December-January 2013

INSIDE VIEW: Refining the Kiid

RefiningThe Key Investor Information Document came into force in July and Duncan J Christie, of State Street, suggests ways to polish them.

The Kiid, or Key Investor Information Document, introduced with Ucits IV, is a central pillar in improving investor protection and facilitating informed decision making as it provides clear information about investment funds. The first Kiids were published in July 2011 and became mandatory for all Ucits funds on July 1, 2012. Since then, the industry has produced hundreds of thousands of Kiids, leading to millions of downloads.

However, there are aspects of the Kiid which may benefit from some improvements. Of these, one important target for investors would be revising the Synthetic Risk and Reward Indicator (SRRI), which provides a guide to a fund’s riskiness. As Ucits funds may eventually come under the over-arching umbrella of Packaged Retail Investment Products (Prips), this task could be undertaken in the next few years, prior to the cross-review of the two regimes around 2018.

The Kiid is capped at two pages, and its mandatory content is designed to inform investors about the nature of investment and general level of risk inherent in a particular investment vehicle. It should also help investors compare different investment products with ease, even though they may at first sight seem quite similar.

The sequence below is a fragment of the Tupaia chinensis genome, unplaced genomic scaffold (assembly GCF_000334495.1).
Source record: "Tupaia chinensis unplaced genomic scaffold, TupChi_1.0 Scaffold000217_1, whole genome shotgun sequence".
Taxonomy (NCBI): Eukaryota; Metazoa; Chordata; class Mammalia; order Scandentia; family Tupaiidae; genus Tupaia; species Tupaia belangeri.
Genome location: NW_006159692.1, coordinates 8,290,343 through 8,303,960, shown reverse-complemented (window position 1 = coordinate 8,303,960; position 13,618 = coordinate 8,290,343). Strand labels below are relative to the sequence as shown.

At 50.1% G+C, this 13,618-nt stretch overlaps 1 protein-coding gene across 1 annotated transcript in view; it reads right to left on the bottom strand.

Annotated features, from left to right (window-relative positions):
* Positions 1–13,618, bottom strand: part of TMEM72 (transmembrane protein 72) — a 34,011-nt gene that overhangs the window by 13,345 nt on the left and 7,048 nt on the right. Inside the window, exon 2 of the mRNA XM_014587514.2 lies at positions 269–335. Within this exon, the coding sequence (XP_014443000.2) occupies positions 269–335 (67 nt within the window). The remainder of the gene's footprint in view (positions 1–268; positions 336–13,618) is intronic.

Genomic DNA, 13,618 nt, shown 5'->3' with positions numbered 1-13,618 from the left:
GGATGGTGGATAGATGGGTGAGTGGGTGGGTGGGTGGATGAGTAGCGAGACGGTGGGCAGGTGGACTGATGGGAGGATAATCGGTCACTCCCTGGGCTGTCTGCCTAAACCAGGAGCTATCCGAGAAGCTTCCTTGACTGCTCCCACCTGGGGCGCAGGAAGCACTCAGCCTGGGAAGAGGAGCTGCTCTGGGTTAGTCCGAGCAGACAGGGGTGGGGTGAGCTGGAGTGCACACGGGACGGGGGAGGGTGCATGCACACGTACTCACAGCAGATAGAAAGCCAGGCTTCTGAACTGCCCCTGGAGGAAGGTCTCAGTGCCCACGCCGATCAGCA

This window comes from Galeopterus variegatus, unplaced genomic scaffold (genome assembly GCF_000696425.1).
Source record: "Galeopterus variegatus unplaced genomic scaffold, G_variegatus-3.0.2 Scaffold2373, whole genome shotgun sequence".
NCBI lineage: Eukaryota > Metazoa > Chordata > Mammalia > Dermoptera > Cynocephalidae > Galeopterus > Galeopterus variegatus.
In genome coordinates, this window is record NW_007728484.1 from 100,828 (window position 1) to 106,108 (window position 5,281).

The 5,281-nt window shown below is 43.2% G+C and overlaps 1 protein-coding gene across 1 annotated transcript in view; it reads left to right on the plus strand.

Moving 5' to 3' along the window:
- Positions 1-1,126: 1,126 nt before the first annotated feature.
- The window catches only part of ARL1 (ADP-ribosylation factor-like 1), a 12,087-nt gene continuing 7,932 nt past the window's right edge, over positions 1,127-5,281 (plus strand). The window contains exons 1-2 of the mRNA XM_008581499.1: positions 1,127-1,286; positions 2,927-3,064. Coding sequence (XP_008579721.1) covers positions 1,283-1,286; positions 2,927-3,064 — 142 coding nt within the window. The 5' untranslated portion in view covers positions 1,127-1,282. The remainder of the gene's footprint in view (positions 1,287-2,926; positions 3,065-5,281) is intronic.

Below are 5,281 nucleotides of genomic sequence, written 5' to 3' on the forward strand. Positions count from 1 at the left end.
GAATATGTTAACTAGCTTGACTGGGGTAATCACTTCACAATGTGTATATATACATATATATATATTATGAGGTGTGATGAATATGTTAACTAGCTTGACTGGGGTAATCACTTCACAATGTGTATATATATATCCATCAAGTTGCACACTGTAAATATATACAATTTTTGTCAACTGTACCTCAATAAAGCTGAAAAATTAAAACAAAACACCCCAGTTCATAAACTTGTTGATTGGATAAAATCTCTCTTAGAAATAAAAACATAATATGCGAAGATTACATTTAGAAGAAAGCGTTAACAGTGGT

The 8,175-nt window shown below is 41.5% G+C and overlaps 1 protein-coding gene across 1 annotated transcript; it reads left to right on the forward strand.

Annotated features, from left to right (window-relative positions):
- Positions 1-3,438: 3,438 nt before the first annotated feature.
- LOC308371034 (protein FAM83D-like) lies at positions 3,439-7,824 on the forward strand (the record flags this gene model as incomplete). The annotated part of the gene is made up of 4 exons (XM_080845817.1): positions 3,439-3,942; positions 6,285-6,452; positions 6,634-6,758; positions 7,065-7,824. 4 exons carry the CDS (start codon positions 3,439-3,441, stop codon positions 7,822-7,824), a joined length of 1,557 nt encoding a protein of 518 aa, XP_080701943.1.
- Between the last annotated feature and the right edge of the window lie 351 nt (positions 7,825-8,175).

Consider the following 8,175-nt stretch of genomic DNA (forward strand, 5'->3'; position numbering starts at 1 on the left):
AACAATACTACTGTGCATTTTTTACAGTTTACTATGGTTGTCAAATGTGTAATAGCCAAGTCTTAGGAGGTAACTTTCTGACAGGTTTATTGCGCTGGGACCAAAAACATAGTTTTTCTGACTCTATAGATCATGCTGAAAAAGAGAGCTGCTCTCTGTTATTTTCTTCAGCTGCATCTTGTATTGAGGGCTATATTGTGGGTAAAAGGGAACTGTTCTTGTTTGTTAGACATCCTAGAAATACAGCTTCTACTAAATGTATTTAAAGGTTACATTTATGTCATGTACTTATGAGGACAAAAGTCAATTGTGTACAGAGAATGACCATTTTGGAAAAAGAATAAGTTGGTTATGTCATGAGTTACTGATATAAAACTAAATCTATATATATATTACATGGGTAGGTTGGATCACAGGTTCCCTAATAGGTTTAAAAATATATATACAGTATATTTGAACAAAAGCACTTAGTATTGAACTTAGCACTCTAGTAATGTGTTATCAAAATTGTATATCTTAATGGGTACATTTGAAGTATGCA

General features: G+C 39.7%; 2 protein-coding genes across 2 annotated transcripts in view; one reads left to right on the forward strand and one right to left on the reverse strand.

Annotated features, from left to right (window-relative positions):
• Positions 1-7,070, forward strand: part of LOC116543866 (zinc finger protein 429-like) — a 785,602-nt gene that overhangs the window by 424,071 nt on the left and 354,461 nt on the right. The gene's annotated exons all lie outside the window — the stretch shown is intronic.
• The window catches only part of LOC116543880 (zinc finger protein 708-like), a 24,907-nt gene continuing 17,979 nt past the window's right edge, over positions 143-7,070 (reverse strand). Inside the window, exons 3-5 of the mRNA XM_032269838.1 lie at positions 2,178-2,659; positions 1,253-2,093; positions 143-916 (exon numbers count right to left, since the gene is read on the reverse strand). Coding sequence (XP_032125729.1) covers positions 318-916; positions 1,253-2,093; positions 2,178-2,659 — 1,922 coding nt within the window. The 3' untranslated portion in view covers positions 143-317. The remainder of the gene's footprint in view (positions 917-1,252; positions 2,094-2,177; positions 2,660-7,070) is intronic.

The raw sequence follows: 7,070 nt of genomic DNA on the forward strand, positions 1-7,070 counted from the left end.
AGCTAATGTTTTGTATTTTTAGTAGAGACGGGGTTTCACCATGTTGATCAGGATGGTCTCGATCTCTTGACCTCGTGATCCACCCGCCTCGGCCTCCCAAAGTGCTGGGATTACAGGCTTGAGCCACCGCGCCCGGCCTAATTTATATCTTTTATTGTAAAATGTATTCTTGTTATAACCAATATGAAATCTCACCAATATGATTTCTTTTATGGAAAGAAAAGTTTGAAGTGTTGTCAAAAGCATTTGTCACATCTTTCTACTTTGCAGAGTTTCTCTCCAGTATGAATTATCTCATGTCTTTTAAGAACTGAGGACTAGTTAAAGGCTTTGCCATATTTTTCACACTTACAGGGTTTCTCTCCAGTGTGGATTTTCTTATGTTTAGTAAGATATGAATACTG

The Kiid replaced the longer and more complex Simplified Prospectus required by Ucits III, which – with its technical jargon and often great length – failed to prove useful to investors.

To compare risk and reward effectively across different products, the basis for comparison needs to be meaningful and provide effective contrast. Yet given the SRRI’s current structure, and in the light of on-going market evolution, the SRRI scale as it stands may not be particularly helpful.

The SRRI categorises risk using a numerical scale of one to seven; one indicating low risk/reward and seven indicating high. The data comes from a rolling five-year performance period of annualised weekly returns. Following the financial crisis in 2008, equity funds – the market’s dominant product segment – appear in high concentration at the upper end of the scale, in the six and seven range.